Hell Hath No Fury like an Entire Female Population Scorned

Andrea Lynch

The Supreme Court has effectively unfurled the judicial equivalent of a banner reading "Bring it on, Roe haters!" by upholding the Partial-Birth Abortion Ban Act of 2003; we can expect even more state-level restrictions in the months and years to come. Meanwhile, Nicaragua women are suffering from that country's total abortion ban—36 women have died from pregnancy- and childbirth-related causes so far in 2007.

Well, it's been a royally depressing few days for reproductive rights. Last Wednesday, the U.S. Supreme Court overturned the previous decisions of six federal courts—not to mention its own precedent—when it declared that the Partial-Birth Abortion Ban Act of 2003 (yeah, this act) didn't violate women's constitutional right to safe abortion and didn't endanger women's health. Why? Because Congress and President Bush say so, and who cares what doctors think and what the legislation actually says?

Say what you will, but I think it's pretty unbelievable that Antonin Scalia, Clarence Thomas, Samuel Alito, John Roberts, and Anthony Kennedy (notice any similarities?) have enough power between the five of them to definitively decide what's best for me and the rest of America's entire female population. There may have been a number of issues at play in this case, but fundamentally, last Wednesday's decision was about one thing: the make-up of the Court, and how that's changed since it found an essentially identical law unconstitutional back in 2000. "Differently composed" is how Justice Ginsburg diplomatically put it in her righteous dissent (scroll down). "Five justices short of justice sandwich" is a little closer to the mark, if you ask me.

Meanwhile, as usual, all kinds of anti-abortion nonsense continued to happen at the state level, like for example the North Dakota legislature voting on Monday to make abortion a felony, provided the law isn't found unconstitutional. The trend is clear. According to the New York Times, we can expect even more state-level restrictions in the months and years to come—and no wonder, considering the Supreme Court has effectively unfurled the judicial equivalent of a banner reading "Bring it on, Roe haters!".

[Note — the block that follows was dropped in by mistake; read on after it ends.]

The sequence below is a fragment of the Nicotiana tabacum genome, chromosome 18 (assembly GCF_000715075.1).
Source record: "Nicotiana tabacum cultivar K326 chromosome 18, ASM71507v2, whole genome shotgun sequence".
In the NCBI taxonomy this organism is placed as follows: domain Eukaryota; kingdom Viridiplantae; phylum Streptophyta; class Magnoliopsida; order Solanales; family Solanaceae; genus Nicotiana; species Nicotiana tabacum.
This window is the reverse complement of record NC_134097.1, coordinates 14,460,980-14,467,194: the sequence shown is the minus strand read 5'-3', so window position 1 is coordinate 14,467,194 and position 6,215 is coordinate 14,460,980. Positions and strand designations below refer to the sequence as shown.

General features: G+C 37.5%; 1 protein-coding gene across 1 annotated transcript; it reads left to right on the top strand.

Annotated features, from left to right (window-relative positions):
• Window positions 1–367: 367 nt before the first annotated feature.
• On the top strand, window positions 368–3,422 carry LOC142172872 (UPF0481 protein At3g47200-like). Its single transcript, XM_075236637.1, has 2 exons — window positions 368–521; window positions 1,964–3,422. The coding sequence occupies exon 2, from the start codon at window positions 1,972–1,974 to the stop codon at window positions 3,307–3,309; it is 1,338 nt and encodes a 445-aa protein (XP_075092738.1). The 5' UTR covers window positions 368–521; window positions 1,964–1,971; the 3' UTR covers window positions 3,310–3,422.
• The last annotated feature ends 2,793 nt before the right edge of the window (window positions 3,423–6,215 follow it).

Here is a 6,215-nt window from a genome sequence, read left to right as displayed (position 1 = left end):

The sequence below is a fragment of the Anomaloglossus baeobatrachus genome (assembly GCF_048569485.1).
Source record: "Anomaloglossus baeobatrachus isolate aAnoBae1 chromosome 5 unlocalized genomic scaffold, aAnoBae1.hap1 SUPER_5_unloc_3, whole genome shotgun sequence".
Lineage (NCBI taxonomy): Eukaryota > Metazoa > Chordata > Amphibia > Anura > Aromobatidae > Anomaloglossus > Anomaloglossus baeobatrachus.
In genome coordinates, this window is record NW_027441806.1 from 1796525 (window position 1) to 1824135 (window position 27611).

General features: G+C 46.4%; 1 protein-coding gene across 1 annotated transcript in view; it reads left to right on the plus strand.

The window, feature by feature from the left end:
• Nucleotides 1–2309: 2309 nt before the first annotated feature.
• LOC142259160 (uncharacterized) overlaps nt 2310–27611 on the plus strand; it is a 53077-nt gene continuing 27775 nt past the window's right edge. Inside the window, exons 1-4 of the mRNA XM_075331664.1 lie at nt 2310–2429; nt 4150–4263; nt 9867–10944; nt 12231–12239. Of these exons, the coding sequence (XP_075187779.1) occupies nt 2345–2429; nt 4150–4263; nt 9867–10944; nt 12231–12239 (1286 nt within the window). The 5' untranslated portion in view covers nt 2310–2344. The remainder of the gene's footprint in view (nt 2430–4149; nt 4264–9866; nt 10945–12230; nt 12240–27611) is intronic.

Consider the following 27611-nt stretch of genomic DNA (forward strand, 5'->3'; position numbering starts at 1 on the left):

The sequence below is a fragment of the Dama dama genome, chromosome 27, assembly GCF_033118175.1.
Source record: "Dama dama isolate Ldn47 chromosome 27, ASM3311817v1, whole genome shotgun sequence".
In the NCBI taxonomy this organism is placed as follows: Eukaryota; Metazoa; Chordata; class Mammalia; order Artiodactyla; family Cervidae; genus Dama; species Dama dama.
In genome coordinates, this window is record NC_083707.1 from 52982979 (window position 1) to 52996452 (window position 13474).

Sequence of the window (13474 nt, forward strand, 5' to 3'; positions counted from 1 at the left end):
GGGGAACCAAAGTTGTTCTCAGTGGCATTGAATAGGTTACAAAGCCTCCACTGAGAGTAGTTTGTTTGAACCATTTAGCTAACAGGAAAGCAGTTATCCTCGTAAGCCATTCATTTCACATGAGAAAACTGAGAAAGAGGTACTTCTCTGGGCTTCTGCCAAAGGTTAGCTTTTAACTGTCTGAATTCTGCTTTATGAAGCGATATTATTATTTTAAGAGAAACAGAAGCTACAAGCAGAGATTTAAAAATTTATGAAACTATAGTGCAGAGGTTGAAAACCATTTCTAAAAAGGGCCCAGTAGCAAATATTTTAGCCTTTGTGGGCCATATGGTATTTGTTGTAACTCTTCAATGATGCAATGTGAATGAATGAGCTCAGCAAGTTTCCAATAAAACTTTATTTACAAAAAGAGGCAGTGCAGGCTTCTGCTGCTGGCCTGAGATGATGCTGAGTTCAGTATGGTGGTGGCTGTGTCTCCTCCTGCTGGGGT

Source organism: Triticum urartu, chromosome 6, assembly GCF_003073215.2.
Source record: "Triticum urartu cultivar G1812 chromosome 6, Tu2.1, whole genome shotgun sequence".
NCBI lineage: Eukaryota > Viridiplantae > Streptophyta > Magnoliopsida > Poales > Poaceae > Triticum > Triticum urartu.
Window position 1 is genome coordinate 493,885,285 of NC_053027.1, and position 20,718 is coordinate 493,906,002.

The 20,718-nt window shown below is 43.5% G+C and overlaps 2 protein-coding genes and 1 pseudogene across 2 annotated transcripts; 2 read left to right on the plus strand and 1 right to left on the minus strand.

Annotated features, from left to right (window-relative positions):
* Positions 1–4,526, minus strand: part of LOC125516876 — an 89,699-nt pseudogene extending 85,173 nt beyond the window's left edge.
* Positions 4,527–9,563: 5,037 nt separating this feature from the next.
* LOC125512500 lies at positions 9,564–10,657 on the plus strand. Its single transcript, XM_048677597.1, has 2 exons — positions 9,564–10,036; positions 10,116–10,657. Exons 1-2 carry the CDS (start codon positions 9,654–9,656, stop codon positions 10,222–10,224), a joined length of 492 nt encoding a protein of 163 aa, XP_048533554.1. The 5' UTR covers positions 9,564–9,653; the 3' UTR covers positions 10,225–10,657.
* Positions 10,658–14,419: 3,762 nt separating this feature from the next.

Meanwhile, in Nicaragua, 36 women have died from pregnancy- and childbirth-related causes so far in 2007—a situation that has certainly not been helped by last year's ban on therapeutic abortion, which makes the procedure illegal even if a woman's life is in danger. There are 25 petitions challenging the law currently before Nicaragua's Supreme Court, but last week, Nicaraguan President Daniel Ortega (a long-time equivocator on the abortion issue who threw his support behind the ban last year in a political calculation worthy of Mitt Romney) and Nicaraguan National Assembly President Santos René Núñez strongly confirmed their support for the ban via official reports submitted to the Supreme Court. The reports focused on the inviolability of the right to life, ignoring the fact that several women have already died since the ban became the law of the land, and that 19 Nicaraguan medical associations and countless women's organizations oppose it on the basis that it puts women's lives at grave risk.

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Days after Ortega and Núñez submitted their reports, long-time Nicaraguan anti-abortion crusader Cardinal Miguel Obando y Bravo was back to calling abortion to save a woman's life a "moral crime." In an interview with the Latin American Catholic newswire ACI Prensa, he explained (translation mine):